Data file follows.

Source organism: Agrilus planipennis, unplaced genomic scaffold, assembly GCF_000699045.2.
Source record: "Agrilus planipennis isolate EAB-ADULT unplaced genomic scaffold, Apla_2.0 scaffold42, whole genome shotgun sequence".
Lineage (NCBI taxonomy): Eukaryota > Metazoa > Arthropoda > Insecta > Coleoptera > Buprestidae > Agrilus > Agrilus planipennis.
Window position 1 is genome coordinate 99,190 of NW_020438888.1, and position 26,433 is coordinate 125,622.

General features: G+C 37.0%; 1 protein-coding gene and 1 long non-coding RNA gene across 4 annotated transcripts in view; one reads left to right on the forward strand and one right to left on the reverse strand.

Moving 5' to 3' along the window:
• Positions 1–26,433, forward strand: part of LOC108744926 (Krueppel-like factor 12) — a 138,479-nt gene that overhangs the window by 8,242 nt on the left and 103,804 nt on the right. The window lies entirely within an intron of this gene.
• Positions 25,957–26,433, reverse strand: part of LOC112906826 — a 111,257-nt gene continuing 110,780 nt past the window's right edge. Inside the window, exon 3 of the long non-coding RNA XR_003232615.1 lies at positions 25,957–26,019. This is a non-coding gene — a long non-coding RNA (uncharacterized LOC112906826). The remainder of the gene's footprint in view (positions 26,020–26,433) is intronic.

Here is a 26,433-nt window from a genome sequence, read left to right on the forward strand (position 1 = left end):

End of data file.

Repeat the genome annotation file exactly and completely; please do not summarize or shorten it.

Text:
Source organism: Agrilus planipennis, unplaced genomic scaffold, assembly GCF_000699045.2.
Source record: "Agrilus planipennis isolate EAB-ADULT unplaced genomic scaffold, Apla_2.0 scaffold42, whole genome shotgun sequence".
Lineage (NCBI taxonomy): Eukaryota > Metazoa > Arthropoda > Insecta > Coleoptera > Buprestidae > Agrilus > Agrilus planipennis.
Window position 1 is genome coordinate 99,190 of NW_020438888.1, and position 26,433 is coordinate 125,622.

General features: G+C 37.0%; 1 protein-coding gene and 1 long non-coding RNA gene across 4 annotated transcripts in view; one reads left to right on the forward strand and one right to left on the reverse strand.

Moving 5' to 3' along the window:
• Positions 1–26,433, forward strand: part of LOC108744926 (Krueppel-like factor 12) — a 138,479-nt gene that overhangs the window by 8,242 nt on the left and 103,804 nt on the right. The window lies entirely within an intron of this gene.
• Positions 25,957–26,433, reverse strand: part of LOC112906826 — a 111,257-nt gene continuing 110,780 nt past the window's right edge. Inside the window, exon 3 of the long non-coding RNA XR_003232615.1 lies at positions 25,957–26,019. This is a non-coding gene — a long non-coding RNA (uncharacterized LOC112906826). The remainder of the gene's footprint in view (positions 26,020–26,433) is intronic.

Here is a 26,433-nt window from a genome sequence, read left to right on the forward strand (position 1 = left end):